I’ve engaged in discussions on this topic many times in multiple forums – both online and in person. I’m always shocked by how firmly orthodontists hold to the FACT that one should adjust jagged or worn incisal edges BEFORE placing brackets in order to facilitate “ideal bracket placement”. The commentary and supporting facts are always amazingly consistent and, because most orthodontists agree, the consensus (i.e. THE TRUTH in orthodontic circles) is that one should adjust incisal edges before the initial bond.

I guess that is all well and good except for a few pesky details that are almost always neglected and/or ignored in these discussions:

  1. No one places brackets perfectly or even “ideally” in every case. We need to get over ourselves.
  2. Using a bur to remove tooth structure is a permanent alteration not to be undertaken lightly.
  3. Irreversible procedures are always best deferred if one can gain more information or a chance for a better outcome by delaying.
  4. The likelihood of adjusting incisal edges “ideally” is much greater once the teeth are de-rotated, leveled and aligned. What we think is ideal may change after allowing a couple round wires time to do their magic.
  5. In cases where significant incisal edge adjustment is necessary, the “ideal adjustment” may not be as obvious as we believe it to be pre-treatment.
  6. The entire idea of Ideal is Dumb. It’s all a sliding scale. We want the best possible outcome. Perfection is unattainable due to all the variables and the inherent asymmetries in the human body. The result is the end product not the bracket position or treatment plan.

What’s my point?

It may be a good idea to think about what we say instead of just acting like a parrot repeating what we have heard or what we were taught in school. Democracy has zero dominion over truth. Doing what everyone else does or says is not a guarantee of success or “rightness”. We need to think about why we do what we do and proceed in a way that protects the best interests of our patients instead of our own convenience, comfort or our egos…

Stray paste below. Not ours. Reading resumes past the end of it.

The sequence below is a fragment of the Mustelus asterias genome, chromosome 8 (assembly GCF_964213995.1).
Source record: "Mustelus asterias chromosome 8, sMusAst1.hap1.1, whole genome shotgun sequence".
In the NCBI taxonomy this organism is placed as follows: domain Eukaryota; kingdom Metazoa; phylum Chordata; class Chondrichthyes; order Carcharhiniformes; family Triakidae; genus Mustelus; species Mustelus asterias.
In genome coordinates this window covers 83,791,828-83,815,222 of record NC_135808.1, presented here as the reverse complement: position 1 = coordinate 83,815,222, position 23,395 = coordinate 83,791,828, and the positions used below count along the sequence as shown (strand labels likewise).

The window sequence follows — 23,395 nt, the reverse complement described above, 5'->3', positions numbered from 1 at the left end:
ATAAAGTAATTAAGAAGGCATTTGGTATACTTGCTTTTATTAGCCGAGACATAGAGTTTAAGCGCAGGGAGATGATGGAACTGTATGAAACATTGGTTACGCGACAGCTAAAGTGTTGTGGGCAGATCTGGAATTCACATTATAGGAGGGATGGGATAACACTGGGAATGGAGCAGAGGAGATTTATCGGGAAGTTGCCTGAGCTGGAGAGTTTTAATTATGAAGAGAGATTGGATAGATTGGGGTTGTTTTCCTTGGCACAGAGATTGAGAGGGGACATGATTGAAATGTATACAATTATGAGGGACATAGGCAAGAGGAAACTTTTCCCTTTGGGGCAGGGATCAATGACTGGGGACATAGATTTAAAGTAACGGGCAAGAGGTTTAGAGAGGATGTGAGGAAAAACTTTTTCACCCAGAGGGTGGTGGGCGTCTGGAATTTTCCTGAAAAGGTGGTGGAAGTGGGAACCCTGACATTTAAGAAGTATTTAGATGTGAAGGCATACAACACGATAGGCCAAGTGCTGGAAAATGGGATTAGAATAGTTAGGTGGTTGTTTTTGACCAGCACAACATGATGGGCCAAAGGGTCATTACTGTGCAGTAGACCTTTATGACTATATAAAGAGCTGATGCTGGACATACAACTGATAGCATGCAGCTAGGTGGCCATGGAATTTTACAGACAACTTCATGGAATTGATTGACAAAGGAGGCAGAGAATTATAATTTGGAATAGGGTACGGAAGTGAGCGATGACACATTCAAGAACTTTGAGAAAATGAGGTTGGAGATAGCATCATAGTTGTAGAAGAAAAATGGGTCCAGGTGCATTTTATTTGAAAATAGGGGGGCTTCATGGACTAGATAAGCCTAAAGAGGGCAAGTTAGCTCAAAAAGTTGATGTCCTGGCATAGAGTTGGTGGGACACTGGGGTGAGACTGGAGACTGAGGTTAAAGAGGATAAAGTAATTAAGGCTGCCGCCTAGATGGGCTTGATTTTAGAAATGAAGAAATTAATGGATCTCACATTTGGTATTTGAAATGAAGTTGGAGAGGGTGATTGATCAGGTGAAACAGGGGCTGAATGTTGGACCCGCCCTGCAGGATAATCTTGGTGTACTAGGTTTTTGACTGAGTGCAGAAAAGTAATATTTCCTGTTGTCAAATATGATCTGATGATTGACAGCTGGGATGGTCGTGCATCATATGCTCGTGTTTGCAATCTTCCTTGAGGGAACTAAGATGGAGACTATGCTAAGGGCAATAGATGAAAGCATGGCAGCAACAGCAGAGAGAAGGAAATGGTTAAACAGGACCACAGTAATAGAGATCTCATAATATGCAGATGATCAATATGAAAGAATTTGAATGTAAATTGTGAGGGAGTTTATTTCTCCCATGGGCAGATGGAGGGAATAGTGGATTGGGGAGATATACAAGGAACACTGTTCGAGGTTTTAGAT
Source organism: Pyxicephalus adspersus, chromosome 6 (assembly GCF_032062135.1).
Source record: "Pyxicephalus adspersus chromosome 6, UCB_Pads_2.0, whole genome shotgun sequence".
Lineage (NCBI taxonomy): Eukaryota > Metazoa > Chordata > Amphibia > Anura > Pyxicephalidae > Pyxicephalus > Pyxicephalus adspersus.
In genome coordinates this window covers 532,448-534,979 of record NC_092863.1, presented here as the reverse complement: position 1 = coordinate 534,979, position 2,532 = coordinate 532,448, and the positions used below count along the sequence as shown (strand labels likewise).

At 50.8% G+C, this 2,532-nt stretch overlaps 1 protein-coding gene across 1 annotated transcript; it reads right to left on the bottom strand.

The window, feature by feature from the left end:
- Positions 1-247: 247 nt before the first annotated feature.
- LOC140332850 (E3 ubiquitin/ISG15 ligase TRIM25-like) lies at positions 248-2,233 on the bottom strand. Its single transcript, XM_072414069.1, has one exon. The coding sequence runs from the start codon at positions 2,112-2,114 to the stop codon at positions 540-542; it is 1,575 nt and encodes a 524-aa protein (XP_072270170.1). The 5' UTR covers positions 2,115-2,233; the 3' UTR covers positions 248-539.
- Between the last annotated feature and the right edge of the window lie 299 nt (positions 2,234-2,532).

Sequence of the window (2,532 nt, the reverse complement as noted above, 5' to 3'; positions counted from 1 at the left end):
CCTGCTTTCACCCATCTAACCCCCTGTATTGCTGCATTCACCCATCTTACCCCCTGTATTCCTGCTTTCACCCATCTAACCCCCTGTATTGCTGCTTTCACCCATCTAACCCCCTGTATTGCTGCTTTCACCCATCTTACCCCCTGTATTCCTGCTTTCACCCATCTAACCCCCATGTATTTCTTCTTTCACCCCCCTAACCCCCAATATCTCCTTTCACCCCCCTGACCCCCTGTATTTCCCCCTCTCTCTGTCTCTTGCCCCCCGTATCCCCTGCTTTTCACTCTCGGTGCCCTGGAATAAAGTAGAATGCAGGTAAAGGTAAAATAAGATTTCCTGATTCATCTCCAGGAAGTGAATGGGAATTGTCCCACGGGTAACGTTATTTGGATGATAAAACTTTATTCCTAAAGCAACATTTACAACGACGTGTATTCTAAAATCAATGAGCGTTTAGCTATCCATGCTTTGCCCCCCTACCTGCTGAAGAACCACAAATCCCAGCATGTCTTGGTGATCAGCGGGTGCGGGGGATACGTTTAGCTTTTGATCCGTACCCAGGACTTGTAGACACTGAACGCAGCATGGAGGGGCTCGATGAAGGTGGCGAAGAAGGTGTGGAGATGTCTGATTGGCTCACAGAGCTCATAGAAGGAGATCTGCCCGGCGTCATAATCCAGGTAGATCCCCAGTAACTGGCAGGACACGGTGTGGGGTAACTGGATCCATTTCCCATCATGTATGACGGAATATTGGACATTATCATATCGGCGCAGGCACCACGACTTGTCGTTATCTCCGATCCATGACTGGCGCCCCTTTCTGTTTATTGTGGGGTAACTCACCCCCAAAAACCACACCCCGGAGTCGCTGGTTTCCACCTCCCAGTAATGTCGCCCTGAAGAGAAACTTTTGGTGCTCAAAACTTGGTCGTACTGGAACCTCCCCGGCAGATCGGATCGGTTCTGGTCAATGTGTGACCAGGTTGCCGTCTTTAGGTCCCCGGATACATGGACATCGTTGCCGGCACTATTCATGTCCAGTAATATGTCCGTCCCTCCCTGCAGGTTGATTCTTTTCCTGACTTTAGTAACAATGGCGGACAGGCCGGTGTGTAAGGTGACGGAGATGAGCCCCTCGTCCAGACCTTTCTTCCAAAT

Question everything. Your patients will thank you.

Want to interact with other Pragmatic orthodontists and advance your skills? Dr. Derek Bock’s Pragmatic Orthodontic Clinical Discussions is a great place!

7 thoughts on “Adjusting Incisal Edges BEFORE Bonding Is Dumb

  1. bullet points 2 and 3 say it all; could not agree more with your thesis Ben!

  2. From a practical standpoint, I never adjust incisal edges prior to bonding for the simple reason that you can spin your wheels explaining to the patient and parent why you’re adjusting healthy teeth. I’d rather get things lined up and let the teeth show what needs to be done, whether it is bonding or enameloplasty.

  3. I totally agree with Rob’s comment and Ben’s points. This idea of : “We all think it’s right so it has to be true” is food for cats. In the 16th Century, almost everybody believed the Earth was flat, that didn’t make it reality.

  4. Ben, what are your thoughts on bonding or adjusting incisal edges after ortho treatment? I frequently adjust jagged edges and even bond some chipped teeth at debonds. I give them the disclaimer it is temporary but parents are very greatful.

  5. I’m a big fan of cosmetic adjustment of incisal edges at the end of treatment. I have the patient hold a mirror and/or the parent watch. It’s amazing what a fraction of a mm can add to the finish! Patients and parents love it.

  6. Ben, you are spot on as always. Thank you for bringing this important point to our attention. I hope you don’t mind me adding, that incisal trimming prior to bonding may also throw off your tooth position in the pre-adjusted bracket. If the tooth has a concavity and is reduced, the bracket will placed at a different vertical height then it normally would, and the first and third order will be off with the contralateral tooth, due to this concavity. So if you trim a central that has a concavity, and then place your brackets on both centrals with matching vertical heights, the torques and in-out will be different and you will be forced to place compensating bends or do what I think is an impossible repo (unless you do bonding of the incisal edge to bring back what you took off). Similarly, the gingival margins of the contralateral teeth will be off. Resolving this issue post levelling and aligning is a more sound approach to me. I remember you posting a video of using a wheel diamond burr at debond to reduce chips at the end of treatment, I do the exact same thing and it enhances the “good feeling” of the debond appointment. Thanks again for this thought.

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